Because cardholders may not pay their bill in full or on time every month, the first thing they'll want to know is the annual percentage rate, or APR. The issuer is required by law to disclose the APR, which is typically a little higher than unsecured rates, despite the fact that the issuer is taking on less risk because of the deposit.
According to data from Mintel Comperemedia, a firm that tracks credit card offers, APRs on secured cards averaged 19.8 percent at the end of 2010. Unsecured cards averaged 15.8 percent APRs for the same period. However, those are average rates, and many experts say secured cards have been known to charge a 29 percent APR.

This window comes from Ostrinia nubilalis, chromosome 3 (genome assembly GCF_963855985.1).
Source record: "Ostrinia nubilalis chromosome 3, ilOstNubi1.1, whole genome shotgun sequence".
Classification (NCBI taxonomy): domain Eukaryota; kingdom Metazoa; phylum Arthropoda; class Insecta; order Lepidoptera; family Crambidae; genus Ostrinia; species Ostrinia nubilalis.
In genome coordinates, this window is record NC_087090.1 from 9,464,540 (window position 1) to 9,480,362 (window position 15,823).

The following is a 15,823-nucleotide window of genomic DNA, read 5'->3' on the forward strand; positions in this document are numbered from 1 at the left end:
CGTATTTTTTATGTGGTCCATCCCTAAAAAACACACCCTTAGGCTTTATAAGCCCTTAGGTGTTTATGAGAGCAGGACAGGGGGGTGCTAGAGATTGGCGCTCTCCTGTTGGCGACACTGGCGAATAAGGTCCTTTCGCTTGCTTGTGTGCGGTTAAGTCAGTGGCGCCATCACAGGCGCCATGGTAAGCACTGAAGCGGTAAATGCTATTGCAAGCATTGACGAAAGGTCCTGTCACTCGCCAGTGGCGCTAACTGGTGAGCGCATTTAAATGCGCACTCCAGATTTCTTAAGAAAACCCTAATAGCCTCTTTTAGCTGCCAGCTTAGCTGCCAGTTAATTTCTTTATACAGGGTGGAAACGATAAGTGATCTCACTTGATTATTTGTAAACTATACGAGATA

But while consumers should shop for a good rate, too much emphasis on the APR misses the point, says Kim McGrigg, spokeswoman for Money Management International, a nonprofit credit counseling agency in Sugar Land, Texas.
"Remember that the main purpose of obtaining a secured credit card should be to establish or reestablish a positive credit history," says McGrigg. "You can do this by paying the balance in full every month, (and if) you do, the interest rate won't impact you."